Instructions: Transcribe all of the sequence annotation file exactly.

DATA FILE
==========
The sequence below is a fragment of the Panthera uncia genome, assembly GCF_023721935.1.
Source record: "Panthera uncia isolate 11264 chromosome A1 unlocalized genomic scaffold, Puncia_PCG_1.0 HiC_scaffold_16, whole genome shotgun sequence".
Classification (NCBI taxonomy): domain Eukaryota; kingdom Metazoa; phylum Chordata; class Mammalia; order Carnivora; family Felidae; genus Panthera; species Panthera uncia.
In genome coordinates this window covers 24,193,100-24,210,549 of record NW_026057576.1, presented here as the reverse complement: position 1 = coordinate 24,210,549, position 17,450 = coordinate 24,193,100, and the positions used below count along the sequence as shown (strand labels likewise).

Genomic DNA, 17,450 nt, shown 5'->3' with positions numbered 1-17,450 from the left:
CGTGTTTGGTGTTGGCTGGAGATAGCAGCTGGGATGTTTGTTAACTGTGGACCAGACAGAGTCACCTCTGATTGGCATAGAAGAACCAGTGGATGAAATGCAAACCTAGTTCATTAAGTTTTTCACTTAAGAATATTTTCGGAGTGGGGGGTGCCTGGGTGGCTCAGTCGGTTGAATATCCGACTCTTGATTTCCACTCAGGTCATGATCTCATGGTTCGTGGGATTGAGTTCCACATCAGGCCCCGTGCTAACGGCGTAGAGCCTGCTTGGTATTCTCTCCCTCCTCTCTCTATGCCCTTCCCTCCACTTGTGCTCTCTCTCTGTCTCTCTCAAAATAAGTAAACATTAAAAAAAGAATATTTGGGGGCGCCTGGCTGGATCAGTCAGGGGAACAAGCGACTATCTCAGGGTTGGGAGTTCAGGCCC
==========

The sequence below is a fragment of the Panthera uncia genome, assembly GCF_023721935.1.
Source record: "Panthera uncia isolate 11264 chromosome A1 unlocalized genomic scaffold, Puncia_PCG_1.0 HiC_scaffold_16, whole genome shotgun sequence".
Classification (NCBI taxonomy): domain Eukaryota; kingdom Metazoa; phylum Chordata; class Mammalia; order Carnivora; family Felidae; genus Panthera; species Panthera uncia.
In genome coordinates this window covers 24,193,100-24,210,549 of record NW_026057576.1, presented here as the reverse complement: position 1 = coordinate 24,210,549, position 17,450 = coordinate 24,193,100, and the positions used below count along the sequence as shown (strand labels likewise).

Genomic DNA, 17,450 nt, shown 5'->3' with positions numbered 1-17,450 from the left:
CGTGTTTGGTGTTGGCTGGAGATAGCAGCTGGGATGTTTGTTAACTGTGGACCAGACAGAGTCACCTCTGATTGGCATAGAAGAACCAGTGGATGAAATGCAAACCTAGTTCATTAAGTTTTTCACTTAAGAATATTTTCGGAGTGGGGGGTGCCTGGGTGGCTCAGTCGGTTGAATATCCGACTCTTGATTTCCACTCAGGTCATGATCTCATGGTTCGTGGGATTGAGTTCCACATCAGGCCCCGTGCTAACGGCGTAGAGCCTGCTTGGTATTCTCTCCCTCCTCTCTCTATGCCCTTCCCTCCACTTGTGCTCTCTCTCTGTCTCTCTCAAAATAAGTAAACATTAAAAAAAGAATATTTGGGGGCGCCTGGCTGGATCAGTCAGGGGAACAAGCGACTATCTCAGGGTTGGGAGTTCAGGCCC